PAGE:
Reporting Jeff Gilbert
Filed underAuto, Autos, Autos News, Business, Daily J PM, Local, News, Radio.com - News, Syndicated Local, Syndication
SANTA MONICA, CA (WWJ) — A new study shows that men and women—as a rule—have very different vehicle preferences.
“Female car buyers really gravitated toward smaller, more fuel-efficient cars and crossovers,” said Kristen Andersson, Senior Analyst at TrueCar.com, which did the study. “It was the complete opposite for male buyers, who preferred either a fast and sporty vehicle with distinctive curb appeal or a big vehicle, like a large truck or SUV.”
The most mach brand was Ferrari. Mini topped the list for women buyers. The full study can be found by following this link.
There have been some changes compared to surveys done in previous years.
“A lot of the brands that have been more dramatically skewed toward male preference are now less so,” said Jesse Toprak, TrueCar.com’s vice president of Market Intelligence. “Those are mostly the domestic brands.”
That could be good news, because women previously had been more attracted to import brands.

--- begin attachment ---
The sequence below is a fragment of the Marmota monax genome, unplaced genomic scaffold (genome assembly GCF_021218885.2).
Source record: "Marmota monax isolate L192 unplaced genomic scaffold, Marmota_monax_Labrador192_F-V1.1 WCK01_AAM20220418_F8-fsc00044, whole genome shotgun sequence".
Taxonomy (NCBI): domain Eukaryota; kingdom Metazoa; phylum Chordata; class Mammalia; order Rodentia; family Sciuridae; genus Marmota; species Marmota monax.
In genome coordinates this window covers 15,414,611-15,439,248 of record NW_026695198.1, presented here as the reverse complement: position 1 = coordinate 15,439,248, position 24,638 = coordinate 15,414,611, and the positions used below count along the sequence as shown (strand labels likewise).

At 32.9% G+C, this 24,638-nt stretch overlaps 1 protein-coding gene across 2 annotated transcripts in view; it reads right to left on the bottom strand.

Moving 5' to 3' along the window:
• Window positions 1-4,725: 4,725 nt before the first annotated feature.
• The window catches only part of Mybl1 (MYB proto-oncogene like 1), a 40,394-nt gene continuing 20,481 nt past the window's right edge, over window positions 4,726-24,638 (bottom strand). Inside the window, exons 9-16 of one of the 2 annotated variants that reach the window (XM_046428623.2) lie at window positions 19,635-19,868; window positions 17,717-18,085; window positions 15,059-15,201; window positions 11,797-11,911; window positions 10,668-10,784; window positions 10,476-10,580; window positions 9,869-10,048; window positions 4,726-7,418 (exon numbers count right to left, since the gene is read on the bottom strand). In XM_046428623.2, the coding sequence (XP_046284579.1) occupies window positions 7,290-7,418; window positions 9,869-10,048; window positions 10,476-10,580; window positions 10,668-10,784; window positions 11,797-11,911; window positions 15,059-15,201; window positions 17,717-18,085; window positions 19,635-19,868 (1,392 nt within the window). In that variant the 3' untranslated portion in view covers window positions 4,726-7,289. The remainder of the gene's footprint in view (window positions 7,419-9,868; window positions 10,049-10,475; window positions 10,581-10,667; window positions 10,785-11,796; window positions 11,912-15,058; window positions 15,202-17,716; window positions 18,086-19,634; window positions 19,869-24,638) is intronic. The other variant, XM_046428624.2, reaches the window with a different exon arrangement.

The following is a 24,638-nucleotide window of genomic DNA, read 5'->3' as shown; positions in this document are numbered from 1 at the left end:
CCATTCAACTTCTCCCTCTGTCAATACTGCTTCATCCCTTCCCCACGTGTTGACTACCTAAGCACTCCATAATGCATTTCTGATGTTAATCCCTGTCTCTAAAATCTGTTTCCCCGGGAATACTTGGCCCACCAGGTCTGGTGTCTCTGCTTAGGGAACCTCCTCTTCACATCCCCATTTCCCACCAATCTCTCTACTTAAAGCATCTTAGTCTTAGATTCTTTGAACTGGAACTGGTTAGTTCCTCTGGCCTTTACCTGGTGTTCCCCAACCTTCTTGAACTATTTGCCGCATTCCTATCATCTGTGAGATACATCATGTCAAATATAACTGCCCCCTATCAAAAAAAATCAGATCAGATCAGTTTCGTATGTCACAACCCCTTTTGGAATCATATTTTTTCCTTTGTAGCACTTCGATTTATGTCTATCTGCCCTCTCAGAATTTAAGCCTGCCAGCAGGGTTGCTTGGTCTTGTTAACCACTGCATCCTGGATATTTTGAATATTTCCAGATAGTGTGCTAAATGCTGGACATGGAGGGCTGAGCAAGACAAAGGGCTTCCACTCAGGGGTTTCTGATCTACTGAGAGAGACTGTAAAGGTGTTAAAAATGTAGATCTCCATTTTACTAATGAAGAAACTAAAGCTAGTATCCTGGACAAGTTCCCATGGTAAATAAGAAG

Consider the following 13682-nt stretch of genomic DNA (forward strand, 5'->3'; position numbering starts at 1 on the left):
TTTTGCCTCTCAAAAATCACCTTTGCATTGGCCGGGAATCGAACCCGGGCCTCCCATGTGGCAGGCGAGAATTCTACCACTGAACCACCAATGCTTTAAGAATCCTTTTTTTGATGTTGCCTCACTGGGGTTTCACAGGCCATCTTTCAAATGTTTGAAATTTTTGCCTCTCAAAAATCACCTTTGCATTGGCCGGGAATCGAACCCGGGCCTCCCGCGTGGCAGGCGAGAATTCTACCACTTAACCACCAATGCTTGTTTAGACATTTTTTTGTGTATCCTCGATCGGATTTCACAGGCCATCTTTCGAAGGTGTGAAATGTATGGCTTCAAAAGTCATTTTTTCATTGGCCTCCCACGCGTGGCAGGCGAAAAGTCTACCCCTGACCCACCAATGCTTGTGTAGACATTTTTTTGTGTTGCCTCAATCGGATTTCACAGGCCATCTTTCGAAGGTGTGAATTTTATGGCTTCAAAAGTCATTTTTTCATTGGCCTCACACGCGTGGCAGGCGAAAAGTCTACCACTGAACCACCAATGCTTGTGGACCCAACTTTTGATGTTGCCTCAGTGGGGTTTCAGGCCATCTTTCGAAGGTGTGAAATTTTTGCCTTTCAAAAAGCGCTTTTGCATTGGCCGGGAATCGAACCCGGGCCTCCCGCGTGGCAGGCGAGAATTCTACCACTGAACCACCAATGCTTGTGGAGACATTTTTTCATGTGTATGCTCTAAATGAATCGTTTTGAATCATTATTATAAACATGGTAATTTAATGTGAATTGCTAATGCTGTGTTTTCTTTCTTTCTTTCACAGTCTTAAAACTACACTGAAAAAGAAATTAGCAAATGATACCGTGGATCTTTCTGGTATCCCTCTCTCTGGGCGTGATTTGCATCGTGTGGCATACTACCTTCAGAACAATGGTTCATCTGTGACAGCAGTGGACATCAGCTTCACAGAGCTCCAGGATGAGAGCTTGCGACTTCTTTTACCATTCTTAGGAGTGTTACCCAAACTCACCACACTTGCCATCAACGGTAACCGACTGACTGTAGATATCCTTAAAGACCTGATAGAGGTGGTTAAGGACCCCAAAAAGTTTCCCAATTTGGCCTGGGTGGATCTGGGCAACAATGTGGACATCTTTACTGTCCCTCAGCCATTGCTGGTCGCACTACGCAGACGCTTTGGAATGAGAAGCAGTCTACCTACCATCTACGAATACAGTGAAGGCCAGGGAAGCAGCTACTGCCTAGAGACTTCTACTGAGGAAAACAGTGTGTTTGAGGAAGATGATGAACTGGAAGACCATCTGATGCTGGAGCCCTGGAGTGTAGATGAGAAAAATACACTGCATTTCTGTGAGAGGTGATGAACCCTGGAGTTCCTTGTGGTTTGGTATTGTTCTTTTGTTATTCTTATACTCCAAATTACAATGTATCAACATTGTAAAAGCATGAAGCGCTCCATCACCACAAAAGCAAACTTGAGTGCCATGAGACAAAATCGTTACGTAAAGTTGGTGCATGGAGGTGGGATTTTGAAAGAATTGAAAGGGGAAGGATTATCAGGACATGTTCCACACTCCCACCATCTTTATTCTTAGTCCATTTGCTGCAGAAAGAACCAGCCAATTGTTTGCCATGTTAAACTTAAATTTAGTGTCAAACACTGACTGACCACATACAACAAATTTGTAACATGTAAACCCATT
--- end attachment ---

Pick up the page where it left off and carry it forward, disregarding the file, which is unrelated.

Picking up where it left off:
Toprak said it’s generally helpful for brands to have a close balance between male and female buyers. When a brand becomes thought of as too feminine or too masculine, Toprak says it could hurt sales.
“A brand or model can become too polarizing,” he said. “That’s a good news or bad news scenario for automakers. You want to get attention from certain groups. But when you do that, you might turn the rest of the groups off.”
The Volvo S40 was the individual car that appealed most to women. That’s a list that had been lead by the Volkswagen Beetle. But the Beetle has been redone for 2012 and that imbalance was taken into account.
“They change the design to be a little more aggressive” he said. “They have a black version. There’s actually a version that’s quite masculine looking.”